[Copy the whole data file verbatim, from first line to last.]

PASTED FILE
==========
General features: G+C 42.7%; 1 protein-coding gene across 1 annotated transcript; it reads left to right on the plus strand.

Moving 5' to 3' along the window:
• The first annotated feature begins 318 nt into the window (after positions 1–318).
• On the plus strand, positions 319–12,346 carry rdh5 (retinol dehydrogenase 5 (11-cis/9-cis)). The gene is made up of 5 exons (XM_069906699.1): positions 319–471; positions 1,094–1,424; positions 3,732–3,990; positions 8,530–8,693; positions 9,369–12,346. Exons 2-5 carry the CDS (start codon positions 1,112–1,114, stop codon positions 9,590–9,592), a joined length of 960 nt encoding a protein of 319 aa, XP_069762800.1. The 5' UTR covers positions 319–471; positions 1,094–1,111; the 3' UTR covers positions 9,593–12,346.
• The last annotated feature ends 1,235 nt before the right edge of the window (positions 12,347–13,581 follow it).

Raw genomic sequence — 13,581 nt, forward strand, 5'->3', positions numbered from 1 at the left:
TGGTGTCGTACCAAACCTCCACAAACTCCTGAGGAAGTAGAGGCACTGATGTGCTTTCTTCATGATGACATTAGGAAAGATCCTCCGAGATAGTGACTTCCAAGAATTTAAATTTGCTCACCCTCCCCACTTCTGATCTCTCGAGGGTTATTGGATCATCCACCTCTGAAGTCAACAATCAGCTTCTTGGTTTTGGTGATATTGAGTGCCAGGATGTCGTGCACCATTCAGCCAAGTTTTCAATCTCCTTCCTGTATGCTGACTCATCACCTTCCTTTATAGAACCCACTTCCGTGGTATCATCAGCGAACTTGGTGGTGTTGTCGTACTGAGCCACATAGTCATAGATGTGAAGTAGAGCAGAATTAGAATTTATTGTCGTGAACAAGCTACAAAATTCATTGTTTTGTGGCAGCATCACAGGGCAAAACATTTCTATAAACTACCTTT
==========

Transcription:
General features: G+C 42.7%; 1 protein-coding gene across 1 annotated transcript; it reads left to right on the plus strand.

Moving 5' to 3' along the window:
• The first annotated feature begins 318 nt into the window (after positions 1–318).
• On the plus strand, positions 319–12,346 carry rdh5 (retinol dehydrogenase 5 (11-cis/9-cis)). The gene is made up of 5 exons (XM_069906699.1): positions 319–471; positions 1,094–1,424; positions 3,732–3,990; positions 8,530–8,693; positions 9,369–12,346. Exons 2-5 carry the CDS (start codon positions 1,112–1,114, stop codon positions 9,590–9,592), a joined length of 960 nt encoding a protein of 319 aa, XP_069762800.1. The 5' UTR covers positions 319–471; positions 1,094–1,111; the 3' UTR covers positions 9,593–12,346.
• The last annotated feature ends 1,235 nt before the right edge of the window (positions 12,347–13,581 follow it).

Raw genomic sequence — 13,581 nt, forward strand, 5'->3', positions numbered from 1 at the left:
TGGTGTCGTACCAAACCTCCACAAACTCCTGAGGAAGTAGAGGCACTGATGTGCTTTCTTCATGATGACATTAGGAAAGATCCTCCGAGATAGTGACTTCCAAGAATTTAAATTTGCTCACCCTCCCCACTTCTGATCTCTCGAGGGTTATTGGATCATCCACCTCTGAAGTCAACAATCAGCTTCTTGGTTTTGGTGATATTGAGTGCCAGGATGTCGTGCACCATTCAGCCAAGTTTTCAATCTCCTTCCTGTATGCTGACTCATCACCTTCCTTTATAGAACCCACTTCCGTGGTATCATCAGCGAACTTGGTGGTGTTGTCGTACTGAGCCACATAGTCATAGATGTGAAGTAGAGCAGAATTAGAATTTATTGTCGTGAACAAGCTACAAAATTCATTGTTTTGTGGCAGCATCACAGGGCAAAACATTTCTATAAACTACCTTT